Beyond the job description, most new nonprofit Communications Directors don’t typically receive a handy user manual titled Everything You Need to Know About Communications at our Nonprofit. So, how should a new Communications Director get acclimated and make sure they’re starting in their role with a solid foundation? While every nonprofit’s situation will be unique, here are four actions we consider ‘musts’ for the first 90 days on the job.
Dig into the organizational strategy
While you likely already have a baseline knowledge of the mission from the interview process or past experiences with the organization, now’s your time to go deeper. We recommend beginning with a review of key organizational strategic documents, including current and past strategic plans, theory of change or logic models, financial statements, recent proposals, and program and service overview materials so that you develop a strong grasp of the organization’s purpose and the change you’re seeking to make. If you’re working remotely or hybrid—as The Nonprofit Communications Trends Report shared is the case for the majority of nonprofit communicators these days—try to schedule some in-person time for site visits and tours to get a first-hand look at your programs in action. As your nonprofit’s lead communications strategist, you’ll need to make sure that the projects you execute advance the mission and support your organizational goals overall.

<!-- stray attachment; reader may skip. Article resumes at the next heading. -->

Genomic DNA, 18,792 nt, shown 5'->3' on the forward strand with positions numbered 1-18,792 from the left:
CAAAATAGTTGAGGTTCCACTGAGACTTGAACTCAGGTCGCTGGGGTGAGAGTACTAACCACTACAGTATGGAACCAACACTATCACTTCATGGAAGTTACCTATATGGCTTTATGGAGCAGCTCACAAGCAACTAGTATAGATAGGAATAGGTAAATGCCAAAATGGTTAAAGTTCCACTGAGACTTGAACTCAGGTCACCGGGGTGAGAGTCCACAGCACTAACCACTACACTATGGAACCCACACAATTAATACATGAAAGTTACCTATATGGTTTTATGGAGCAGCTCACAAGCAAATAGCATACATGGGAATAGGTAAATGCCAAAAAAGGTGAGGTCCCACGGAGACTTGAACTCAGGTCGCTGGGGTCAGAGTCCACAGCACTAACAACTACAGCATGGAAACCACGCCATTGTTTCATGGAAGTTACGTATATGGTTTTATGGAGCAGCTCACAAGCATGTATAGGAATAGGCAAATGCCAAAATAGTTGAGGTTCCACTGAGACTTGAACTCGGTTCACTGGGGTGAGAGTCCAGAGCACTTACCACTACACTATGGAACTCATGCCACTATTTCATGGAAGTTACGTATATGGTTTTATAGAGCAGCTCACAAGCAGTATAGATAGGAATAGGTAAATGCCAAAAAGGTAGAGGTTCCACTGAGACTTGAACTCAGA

Understand your ecosystem
In addition to digging into the mission of the nonprofit, you’ll also want to learn about the peer landscape you’re a part of and how your organization fits in. While building a deep understanding of your ecosystem can be an extensive research process, there are also simple and quick steps you can take to get started. Ask your colleagues what nonprofits they consider to be your closest peers and partners and whether your organization is a part of any coalitions or issue-aligned networks. Sign up for their email lists and start following their accounts on social media to get a sense of their brand and the communications approaches they’re using. This will help you understand the ecosystem you’re a part of, what distinguishes your organization, and offer ideas about future approaches to partnerships and communications.
Familiarize yourself with existing communications
High on the list for your first 90 days should be taking stock of the existing communications approach, and figuring out what’s already in place. This step will be among the most time-consuming and will likely require meetings with colleagues, and some data analysis too. Before jumping into a new strategy, channel, or major communications initiative like a campaign or website overhaul, be sure you have a solid grasp of the way your organization has been using communications to date. You’ll need to speak and write daily about the work of the organization, so start becoming acquainted with the existing voice of the organization.
By the end of the first three months, aim to have answers to these questions: